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PSR container adapter

1.0.1 2019-10-18 09:22 UTC

This package is auto-updated.

Last update: 2020-02-21 17:23:51 UTC



A PSR-11 based dependency injection component that provides a generic interface for service resolution and registration.


Installation via Composer.

require alex-patterson-webdev/container ^1


We can create a PSR-11 compatible container by creating a new instance of Arp\Container\Container and providing an concrete implementation of an adapter instance.

$adapter = new MyContainerAdapter; // instance of Arp\Container\Adapter\ContainerAdapterInterface
$container = new Container($adapter);   

There are a number of supporting projects that implement a range of Adapters for different containers. Please see the relevant project for container specific documentation.

  • alex-patterson-webdev/container-pimple Provides an adapter for the Symfony pimple container.
  • alex-patterson-webdev/container-zend-service-manager Provides an adapter for the Zend Framework Service Manager container.

Get Services

We can now access the container's services via get($name).

$service = $container->get($name);

Check if services are registered

And check if services are registered with has($name).

$container->has('FooService'); // bool

Service Providers

The PSR-11 specification intentionally omits the registration of services. This is because there are already a number of popular containers that use different strategies. Generally, there are two approaches, using configuration files and runtime registration.

To provide a generic interface for all containers this module provides the Arp\Container\Provider\ServiceProviderInterface interface. The provider accepts a Arp\Container\Adapter\ContainerAdapterInterface which abstracts the service registration for concrete containers.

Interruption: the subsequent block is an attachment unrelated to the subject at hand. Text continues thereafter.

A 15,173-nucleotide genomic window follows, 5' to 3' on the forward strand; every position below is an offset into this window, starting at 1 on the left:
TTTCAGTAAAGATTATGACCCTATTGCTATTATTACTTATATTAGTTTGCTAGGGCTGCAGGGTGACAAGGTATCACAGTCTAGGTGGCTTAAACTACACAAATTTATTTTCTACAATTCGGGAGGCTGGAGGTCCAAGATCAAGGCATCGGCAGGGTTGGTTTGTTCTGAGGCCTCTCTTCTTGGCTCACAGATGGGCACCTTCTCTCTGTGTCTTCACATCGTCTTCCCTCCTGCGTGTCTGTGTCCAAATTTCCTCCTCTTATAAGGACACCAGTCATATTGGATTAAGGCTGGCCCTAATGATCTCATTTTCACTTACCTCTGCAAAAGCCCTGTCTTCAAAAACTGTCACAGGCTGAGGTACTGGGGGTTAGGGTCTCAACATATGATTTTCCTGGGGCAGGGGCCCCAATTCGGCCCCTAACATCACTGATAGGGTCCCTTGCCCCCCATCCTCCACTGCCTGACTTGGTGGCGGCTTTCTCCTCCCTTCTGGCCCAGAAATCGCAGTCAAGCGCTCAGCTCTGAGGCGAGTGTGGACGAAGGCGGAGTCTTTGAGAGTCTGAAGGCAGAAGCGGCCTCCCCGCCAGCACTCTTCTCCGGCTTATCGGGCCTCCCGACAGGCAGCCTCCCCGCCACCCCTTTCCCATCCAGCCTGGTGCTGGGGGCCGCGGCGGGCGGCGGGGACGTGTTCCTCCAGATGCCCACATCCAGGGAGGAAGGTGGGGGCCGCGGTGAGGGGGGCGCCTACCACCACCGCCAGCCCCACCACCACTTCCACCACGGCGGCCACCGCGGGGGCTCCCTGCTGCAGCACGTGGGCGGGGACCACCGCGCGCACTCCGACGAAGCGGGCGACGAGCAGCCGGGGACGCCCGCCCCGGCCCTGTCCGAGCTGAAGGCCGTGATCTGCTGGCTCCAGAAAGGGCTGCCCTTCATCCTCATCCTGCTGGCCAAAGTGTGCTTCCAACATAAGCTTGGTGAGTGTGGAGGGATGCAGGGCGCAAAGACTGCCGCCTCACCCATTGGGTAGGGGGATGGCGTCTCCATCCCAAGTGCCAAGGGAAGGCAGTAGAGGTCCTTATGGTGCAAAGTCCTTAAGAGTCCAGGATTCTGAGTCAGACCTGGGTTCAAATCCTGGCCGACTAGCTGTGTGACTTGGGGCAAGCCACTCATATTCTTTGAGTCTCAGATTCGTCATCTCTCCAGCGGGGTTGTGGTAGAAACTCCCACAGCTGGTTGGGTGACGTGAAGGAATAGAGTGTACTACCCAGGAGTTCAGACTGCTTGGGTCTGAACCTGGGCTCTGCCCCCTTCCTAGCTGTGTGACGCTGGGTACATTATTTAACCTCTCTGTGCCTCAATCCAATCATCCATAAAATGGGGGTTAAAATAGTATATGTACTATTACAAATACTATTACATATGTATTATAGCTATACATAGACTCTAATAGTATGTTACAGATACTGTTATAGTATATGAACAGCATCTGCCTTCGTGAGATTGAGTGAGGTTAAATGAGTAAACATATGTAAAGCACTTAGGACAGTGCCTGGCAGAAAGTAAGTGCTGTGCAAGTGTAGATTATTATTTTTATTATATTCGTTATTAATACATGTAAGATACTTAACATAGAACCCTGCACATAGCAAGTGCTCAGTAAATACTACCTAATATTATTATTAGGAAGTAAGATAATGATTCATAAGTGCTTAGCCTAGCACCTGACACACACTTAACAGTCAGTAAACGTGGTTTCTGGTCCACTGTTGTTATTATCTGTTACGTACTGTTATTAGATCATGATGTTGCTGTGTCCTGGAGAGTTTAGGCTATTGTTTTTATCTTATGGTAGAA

class MyServiceProvider implements ServiceProviderInterface
    public function registerServices(ContainerAdapterInterface $adapter)
        // .... use the adapter to register services on the container
        $adapter->setService('FooService', function($container) {
            return new FooService();
        $adapter->setService('BarService', function($container) {
            return new BarService();

We can then pass the service provider to the container instance to have the required services registered.

$container->registerServices(new MyServiceProvider());   

There a three methods of ContainerAdapterInterface that provide us the ability to register different types of services

Created Services

The simplest services to register are objects that are already created.

$fooService = new FooService();
$adapter->setService('FooService', $fooService);

When calling $container->get('FooService') the container will return the FooService.

Service Factory

Factories allow a service to registered with the container with a callable factory that will resolve the service instance when it is first requested via get(), this prevents the need to create services that are never used.

Factories can be any PHP callable.

$adapter->setServiceFactory('FooService', function() {
    return new FooService();

Or a class implementing an __invoke() method.

class FooServiceFactory
    public function __invoke()
        return new FooService();

$adapter->setServiceFactory('FooService', new FooServiceFactory);

When our container creates our service, we can also use it to resolve other dependencies based on configuration options.

$adapter->setServiceFactory('FooService', function (Container $container) {
    return new FooService(

Service Factory Configuration

Using factory class names adds another level of optimization, by delaying the need to create the factory class before it is used. This can be useful in applications that have a large number of service factories to register or share.

$adapter->setServiceFactoryConfig('FooService', 'App\Foo\Factory\FooServiceFactory');


Unit test cases can be run using PHP unit.

php vendor/bin/phpunit